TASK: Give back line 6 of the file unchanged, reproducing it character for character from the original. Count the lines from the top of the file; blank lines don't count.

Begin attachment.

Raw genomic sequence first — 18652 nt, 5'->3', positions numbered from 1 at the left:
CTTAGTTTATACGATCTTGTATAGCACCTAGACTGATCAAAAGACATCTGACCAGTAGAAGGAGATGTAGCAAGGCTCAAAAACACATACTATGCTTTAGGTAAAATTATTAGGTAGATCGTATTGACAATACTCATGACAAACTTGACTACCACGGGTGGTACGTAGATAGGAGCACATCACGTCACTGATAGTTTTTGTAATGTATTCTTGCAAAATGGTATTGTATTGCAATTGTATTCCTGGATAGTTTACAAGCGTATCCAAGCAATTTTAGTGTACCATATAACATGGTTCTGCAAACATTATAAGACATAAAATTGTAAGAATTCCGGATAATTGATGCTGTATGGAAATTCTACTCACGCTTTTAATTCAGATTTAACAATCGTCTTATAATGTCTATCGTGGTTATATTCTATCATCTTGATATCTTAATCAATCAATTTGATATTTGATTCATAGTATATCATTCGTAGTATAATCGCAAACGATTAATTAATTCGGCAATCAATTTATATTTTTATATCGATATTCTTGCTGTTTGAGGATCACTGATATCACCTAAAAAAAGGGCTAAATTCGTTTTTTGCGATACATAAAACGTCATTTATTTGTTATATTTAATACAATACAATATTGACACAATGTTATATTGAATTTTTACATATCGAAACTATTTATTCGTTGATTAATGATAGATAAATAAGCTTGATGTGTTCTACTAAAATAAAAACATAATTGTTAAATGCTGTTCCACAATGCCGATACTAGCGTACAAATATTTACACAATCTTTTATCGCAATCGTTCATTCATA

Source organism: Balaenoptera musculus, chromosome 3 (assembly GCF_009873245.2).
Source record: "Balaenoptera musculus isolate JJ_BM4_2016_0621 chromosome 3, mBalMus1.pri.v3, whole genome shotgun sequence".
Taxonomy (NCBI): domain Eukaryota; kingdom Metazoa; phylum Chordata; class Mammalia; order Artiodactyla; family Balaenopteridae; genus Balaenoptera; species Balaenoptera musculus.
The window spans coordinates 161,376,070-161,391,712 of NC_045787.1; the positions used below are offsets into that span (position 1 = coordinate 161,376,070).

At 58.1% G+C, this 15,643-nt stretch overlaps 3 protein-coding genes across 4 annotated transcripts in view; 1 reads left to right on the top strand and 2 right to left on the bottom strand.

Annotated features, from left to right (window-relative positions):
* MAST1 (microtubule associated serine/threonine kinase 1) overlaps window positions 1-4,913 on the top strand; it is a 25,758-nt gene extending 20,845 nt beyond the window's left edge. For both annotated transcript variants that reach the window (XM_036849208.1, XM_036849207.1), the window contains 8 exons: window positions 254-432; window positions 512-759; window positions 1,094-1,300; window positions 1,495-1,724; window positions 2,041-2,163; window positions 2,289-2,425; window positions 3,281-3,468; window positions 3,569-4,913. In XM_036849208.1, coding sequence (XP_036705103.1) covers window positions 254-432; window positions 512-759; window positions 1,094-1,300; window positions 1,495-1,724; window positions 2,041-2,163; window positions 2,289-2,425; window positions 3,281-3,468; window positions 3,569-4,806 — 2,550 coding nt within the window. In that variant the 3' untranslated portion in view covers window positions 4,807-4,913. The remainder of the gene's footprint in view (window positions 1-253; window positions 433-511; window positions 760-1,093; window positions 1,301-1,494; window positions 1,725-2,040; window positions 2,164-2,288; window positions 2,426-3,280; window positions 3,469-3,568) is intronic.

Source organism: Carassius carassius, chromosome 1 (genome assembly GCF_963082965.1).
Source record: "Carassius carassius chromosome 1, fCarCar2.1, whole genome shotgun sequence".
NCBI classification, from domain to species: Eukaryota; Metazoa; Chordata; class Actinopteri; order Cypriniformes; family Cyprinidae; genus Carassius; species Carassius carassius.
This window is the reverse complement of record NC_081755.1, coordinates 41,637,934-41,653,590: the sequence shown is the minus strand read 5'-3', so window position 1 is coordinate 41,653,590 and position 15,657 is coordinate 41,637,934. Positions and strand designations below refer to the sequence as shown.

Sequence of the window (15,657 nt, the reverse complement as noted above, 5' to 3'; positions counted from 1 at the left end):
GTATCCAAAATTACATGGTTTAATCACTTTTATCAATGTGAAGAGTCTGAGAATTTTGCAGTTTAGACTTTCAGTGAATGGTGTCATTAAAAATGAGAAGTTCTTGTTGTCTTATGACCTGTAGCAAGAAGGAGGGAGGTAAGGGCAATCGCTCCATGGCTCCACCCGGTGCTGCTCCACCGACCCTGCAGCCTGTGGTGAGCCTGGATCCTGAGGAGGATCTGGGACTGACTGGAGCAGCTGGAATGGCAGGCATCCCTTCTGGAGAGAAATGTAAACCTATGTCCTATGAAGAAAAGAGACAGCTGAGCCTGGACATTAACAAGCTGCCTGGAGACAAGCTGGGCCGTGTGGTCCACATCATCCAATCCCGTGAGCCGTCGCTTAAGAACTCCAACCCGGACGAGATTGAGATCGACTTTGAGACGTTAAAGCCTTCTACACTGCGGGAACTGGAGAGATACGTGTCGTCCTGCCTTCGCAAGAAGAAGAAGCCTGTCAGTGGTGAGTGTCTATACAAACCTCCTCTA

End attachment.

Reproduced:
The window spans coordinates 161,376,070-161,391,712 of NC_045787.1; the positions used below are offsets into that span (position 1 = coordinate 161,376,070).